'Skills paper sidelines universities'

November 14, 2003

The government's skills strategy white paper marginalises higher education and could stunt development, Universities UK said this week in its response to the paper.

In a three-page letter to the Department for Education and Skills, UUK president and vice-chancellor of Essex University Ivor Crewe, says: "This is a lost opportunity to fully integrate skills development and build a truly knowledge-based economy."

The white paper, published last July, aims to eliminate the UK's "deep-rooted and pervasive" skills gap by offering free learning to adults aiming for a level-2 qualification (five good GCSEs) and integrating different strands of government, training and business.

But Professor Crewe says that although the strategy mentions foundation degrees, it ignores much of the vocational and work-related higher education provision at both undergraduate and postgraduate levels.

"Higher education institutions provide work experience through placements as part of 'sandwich' courses and work-based learning programmes, integrating workplace learning with university study, continuing professional development and shorter training courses," he says.

He says that implementation of the white paper should be sufficiently flexible to allow university involvement and local responses. "They (universities) also validate higher education programmes offered by further education colleges and other providers, and engage in knowledge transfer."

Roderick Floud, vice-chancellor of London Metropolitan University and former president of UUK, said: "Universities are seriously concerned at the relative lack of attention in the skills strategy to the upper skills levels."

He said that in London his university served a population with a high skills base and that what was needed was skills enhancement rather than basic skills provision.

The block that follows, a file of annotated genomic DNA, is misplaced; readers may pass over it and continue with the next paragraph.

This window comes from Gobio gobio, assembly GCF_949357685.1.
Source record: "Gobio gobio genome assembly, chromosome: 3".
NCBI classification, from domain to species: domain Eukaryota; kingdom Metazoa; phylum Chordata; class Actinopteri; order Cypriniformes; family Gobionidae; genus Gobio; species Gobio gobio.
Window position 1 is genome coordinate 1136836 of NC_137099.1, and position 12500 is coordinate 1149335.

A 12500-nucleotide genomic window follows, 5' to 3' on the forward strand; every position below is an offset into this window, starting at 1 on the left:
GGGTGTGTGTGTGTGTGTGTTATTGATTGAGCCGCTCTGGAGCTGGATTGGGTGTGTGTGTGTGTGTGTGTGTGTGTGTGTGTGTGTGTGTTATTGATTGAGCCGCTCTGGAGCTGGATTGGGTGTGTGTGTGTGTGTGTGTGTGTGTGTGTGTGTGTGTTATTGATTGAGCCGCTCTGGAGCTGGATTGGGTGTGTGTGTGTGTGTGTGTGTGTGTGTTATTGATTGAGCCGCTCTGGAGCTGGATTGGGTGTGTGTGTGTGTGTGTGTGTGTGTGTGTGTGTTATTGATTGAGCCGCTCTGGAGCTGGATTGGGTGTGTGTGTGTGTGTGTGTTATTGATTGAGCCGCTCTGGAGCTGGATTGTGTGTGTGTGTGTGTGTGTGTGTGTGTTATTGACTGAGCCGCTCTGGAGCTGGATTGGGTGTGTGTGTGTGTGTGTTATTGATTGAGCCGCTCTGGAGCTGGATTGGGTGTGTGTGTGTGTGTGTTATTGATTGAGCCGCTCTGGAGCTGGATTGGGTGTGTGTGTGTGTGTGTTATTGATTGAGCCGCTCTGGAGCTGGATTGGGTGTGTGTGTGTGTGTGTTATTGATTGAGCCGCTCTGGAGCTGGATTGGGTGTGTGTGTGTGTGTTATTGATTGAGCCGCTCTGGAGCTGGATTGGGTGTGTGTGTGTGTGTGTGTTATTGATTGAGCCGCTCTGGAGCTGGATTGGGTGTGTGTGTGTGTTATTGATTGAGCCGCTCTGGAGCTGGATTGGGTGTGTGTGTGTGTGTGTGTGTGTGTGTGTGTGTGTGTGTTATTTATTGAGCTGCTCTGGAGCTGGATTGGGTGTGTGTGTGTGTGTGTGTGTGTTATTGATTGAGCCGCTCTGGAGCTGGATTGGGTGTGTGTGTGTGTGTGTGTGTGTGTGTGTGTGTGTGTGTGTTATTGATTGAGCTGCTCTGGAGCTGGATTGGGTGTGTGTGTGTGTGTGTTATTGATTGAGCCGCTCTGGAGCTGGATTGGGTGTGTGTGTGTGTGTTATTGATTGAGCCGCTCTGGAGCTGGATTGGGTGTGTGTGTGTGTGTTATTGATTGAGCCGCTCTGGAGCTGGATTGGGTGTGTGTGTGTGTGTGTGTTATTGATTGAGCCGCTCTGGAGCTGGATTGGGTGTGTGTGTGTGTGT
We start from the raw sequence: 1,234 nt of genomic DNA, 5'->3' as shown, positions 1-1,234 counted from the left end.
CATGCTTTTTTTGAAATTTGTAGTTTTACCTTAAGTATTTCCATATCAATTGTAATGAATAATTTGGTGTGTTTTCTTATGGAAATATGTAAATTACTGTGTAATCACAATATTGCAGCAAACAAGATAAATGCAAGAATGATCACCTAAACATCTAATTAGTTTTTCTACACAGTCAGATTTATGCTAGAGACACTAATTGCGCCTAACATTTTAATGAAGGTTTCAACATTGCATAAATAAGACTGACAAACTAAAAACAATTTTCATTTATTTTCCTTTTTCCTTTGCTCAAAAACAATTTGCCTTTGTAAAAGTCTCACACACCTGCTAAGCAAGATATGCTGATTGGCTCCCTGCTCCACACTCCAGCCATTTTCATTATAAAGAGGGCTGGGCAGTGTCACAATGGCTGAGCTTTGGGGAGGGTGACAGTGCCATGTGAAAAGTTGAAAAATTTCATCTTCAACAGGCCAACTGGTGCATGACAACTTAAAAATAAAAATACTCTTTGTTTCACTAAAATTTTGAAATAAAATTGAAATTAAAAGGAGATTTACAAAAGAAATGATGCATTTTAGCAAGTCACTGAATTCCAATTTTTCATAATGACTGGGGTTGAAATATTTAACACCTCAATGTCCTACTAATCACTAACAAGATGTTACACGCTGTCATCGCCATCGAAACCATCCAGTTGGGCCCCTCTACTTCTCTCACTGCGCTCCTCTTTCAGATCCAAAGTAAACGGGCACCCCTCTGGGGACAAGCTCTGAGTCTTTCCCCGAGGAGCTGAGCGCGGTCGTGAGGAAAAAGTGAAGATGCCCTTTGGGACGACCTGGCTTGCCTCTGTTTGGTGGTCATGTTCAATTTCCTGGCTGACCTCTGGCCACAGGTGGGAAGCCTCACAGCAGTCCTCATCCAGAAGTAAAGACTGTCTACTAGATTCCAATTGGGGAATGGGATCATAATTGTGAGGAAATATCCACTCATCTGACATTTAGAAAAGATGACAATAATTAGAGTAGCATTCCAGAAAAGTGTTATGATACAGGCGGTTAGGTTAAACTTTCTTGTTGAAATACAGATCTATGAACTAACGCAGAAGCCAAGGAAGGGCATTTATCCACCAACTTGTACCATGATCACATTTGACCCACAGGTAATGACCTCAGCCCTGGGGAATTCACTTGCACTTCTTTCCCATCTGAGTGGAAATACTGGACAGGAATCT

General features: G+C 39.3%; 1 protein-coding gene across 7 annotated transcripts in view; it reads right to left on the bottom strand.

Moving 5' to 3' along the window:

Professor Floud said: "The view is that the life span of graduate knowledge for an IT graduate is 18 months. Such graduates need continued re-skilling."

He said that one of the "oddities" of the skills strategy was the focus on the needs of employees and students and the exclusion of providers, including further education colleges.

"For the strategy to work we need partnerships," he said. For example, London Metropolitan is known for its silversmithing and jewellery courses, as well as its musical instrument-making courses. In these areas, we have more knowledge than anyone else in the country. Why ignore us?" he asked.

But UUK has welcomed the reform of fees and funding arrangements for the provision of education and training up to and including level 3 (equivalent to two A levels) in the white paper as well as the government's recognition of its own responsibilities as an employer.

"However, this should include other government departments in addition to those highlighted, such as the departments of health; culture, media and sport; and environment, food and rural affairs, and the office of deputy prime minister," the response says.

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